Why Sharon Stone can’t credibly claim that “it’s all about inner beauty”

Image description: Sharon Stone in Basic Instinct (1992). Upper body shot with short blond hair, hands behind head, and a white sleeveless turtleneck, mouth slightly open as if speaking.
Image description: Sharon Stone in Basic Instinct (1992). Upper body shot with short blond hair, hands behind head, and a white sleeveless turtleneck, mouth slightly open as if speaking.

I read an article in the Style section of The New York Times the other day called, “You Won’t Look Like Sharon Stone at 59.” Now, this is not news to me. I am not even disappointed. Because I have had many, many years — indeed decades — to adjust to this truth. I will never look like Sharon Stone and there was never a time in my life when that would’ve been a possible “look” for me. For starters, she’s taller than I am (though at 5’7″, not nearly as much taller as I thought she was). And she’s got short blond hair (well, okay, I’ve got short blond hair too). And she’s white and a model and an actress known for her beauty.

Sharon Stone is gorgeous and has been since the first day I laid eyes on her (I think it was when I saw Basic Instinct). We all know this about her. And I do not begrudge her her beauty one bit.

But I had to roll my eyes when the lengthy article that goes into painstaking detail about her beauty and fitness regime, naming specific products and where she gets them and so on, ended with this:

Also, for me, it’s more about real inner beauty. It’s important to have a philosophy or way of life or faith that keeps you balanced. For me, that has been Buddhism. It’s something that brings you back to center, and is really the key to serenity and beauty — an internal sense of form and elegance.

Now maybe she has this. I mean, I like the neutrality of Buddhism too and though I wouldn’t say I’m Buddhist, I’m naturally drawn to some of its tenets. But the simple fact is, whatever she would like it to be about, it’s a rare confluence of many forms of privilege that allows her to eschew the outer for the inner. I mean, would it be as easy to say, “I’m really all about inner beauty,” if she didn’t already have the conventional good looks of a blond, thin, white Hollywood celebrity?

Just to be clear, the article is as follows:  Three detailed paragraphs about skin care are followed by an additional SEVEN about make-up (granted there was a two paragraph foray in to false eyelashes that she devoted several hours to learning to do herself). Then we get a couple of lines about fragrance (Chanel No. 5), three paragraphs on hair (she cuts her own but goes to a salon for color), and a little synopsis about “other services” (regular massage and a steamer in her shower). Finally, we get a paragraph on diet (no processed food, no caffeine, very little soda or alcohol, no gluten because celiac, meat and dark chocolate, a bit of sugar in her tea … and other than that “I just eat like a person — whatever I’m hungry for.”) And then there is that paragraph about how what really matters is inner beauty.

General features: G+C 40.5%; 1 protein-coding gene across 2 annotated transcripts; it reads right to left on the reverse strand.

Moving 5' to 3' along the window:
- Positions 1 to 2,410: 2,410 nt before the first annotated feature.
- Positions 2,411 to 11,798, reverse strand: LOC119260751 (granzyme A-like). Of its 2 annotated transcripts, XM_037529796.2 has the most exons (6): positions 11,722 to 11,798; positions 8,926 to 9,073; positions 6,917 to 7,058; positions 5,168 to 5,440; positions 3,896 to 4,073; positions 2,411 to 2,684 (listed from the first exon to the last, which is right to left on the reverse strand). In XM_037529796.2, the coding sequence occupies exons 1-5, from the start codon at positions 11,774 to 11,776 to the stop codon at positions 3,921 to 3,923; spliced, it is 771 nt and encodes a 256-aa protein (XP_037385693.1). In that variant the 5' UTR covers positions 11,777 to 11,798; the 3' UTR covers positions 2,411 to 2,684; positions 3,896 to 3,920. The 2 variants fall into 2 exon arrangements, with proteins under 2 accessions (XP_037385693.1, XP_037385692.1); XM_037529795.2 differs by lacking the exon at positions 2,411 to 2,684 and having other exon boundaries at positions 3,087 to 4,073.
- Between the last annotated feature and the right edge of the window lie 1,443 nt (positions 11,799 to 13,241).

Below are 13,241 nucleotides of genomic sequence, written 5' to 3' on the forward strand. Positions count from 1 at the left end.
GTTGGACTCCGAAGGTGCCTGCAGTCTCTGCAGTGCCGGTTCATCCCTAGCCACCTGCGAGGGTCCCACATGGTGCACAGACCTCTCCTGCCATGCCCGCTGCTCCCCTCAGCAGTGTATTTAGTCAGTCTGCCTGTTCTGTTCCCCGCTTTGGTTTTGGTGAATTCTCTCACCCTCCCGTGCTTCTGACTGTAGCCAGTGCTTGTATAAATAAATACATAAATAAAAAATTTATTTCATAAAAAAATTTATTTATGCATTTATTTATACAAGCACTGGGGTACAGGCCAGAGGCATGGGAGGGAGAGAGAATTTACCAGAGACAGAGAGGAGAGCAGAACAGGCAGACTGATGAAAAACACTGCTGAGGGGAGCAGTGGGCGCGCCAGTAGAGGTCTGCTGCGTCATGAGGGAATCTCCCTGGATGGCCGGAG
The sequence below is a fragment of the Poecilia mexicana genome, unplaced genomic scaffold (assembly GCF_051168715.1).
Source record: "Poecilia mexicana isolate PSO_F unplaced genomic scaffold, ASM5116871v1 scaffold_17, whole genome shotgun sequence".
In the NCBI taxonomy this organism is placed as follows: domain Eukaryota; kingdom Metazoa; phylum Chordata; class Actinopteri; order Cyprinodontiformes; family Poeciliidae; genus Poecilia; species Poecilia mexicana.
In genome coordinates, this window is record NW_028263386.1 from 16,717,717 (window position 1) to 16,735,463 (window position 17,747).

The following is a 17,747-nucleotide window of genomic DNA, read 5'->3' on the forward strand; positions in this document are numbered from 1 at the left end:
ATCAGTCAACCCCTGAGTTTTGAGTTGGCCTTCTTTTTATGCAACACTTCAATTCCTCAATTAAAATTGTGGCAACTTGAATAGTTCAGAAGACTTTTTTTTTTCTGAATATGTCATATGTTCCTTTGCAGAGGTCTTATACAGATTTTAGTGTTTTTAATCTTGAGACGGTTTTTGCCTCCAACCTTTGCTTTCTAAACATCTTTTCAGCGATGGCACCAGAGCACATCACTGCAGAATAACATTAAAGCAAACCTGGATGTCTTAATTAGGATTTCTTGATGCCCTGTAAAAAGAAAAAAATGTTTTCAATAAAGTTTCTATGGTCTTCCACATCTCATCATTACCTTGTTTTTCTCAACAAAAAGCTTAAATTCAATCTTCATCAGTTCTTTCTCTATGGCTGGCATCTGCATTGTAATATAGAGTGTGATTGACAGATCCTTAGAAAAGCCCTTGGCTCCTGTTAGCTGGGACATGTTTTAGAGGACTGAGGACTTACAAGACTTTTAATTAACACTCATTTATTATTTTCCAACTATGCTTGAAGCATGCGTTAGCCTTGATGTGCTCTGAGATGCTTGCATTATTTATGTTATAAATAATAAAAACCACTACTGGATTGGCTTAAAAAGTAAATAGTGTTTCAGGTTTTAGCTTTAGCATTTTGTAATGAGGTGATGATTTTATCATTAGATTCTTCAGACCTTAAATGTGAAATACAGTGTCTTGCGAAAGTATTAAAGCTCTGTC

So why the long account of the ins and outs of the outer routine? It’s just not convincing. And I like Sharon Stone (I remember the time she wore something from The Gap to the Oscars — no “who are you wearing?” for her that night! The Gap!).

But don’t go into all that detail about your beauty routine and then end by saying you’re all about inner beauty. You’re not. You’re gorgeous, have always been gorgeous, spend a bit of time and money maintaining your goregous-ness (which is fine), and wouldn’t have the life you have today if you didn’t look like that. I need more proof that Sharon Stone actually believes it’s all about inner beauty.

5 thoughts on “Why Sharon Stone can’t credibly claim that “it’s all about inner beauty”

  1. I got exhausted just reading her outer beauty ritual. Clearly it’s a thing that really matters to her! I was overwhelmed by the product list.

  2. Bravo Tracy. Unfortunately we are constantly bombarded by this sort of celebrity ‘bunk’ in the media. Has anyone been convinced that they too can become an elite athlete like Tom Brady if they buy his book, products, and follow his regime? Thanks for all you do Tracy, you and Sam…

  3. We don’t really know if she spent more time talking about cosmetics vs. spirituality with the interviewer. The author of the article decides what message is put out there. I’ve been interviewed a few times for magazines, and it’s shocking what the interviewer takes away from what you shared.

  4. I don’t think what is written on the page is is exactly what the person being interviewed meant, at least I can’t be too sure of it. It’s the “Style” section of the Times and in addition to the more serious topics, they have to try to appeal to a wide audience. That photo of SS was taken 26 years ago, I would have preferred to see the one listed in the article. And given the fact that we as readers don’t really know what SS meant, I have to take that article with a grain of salt. Also, as someone who is beauty obsessed, wear makeup, never leave the house with flip flops but also practice forms of spirituality, I can’t see where someone can embody both.

    1. All we can go on is what the interview says, and what is in fact on the page. Presumably, what SS said is a good reflection of what she meant; that’s the standard we use for people in general. So I’m not taking the article with a grain of salt; I’m taking the article at face value.

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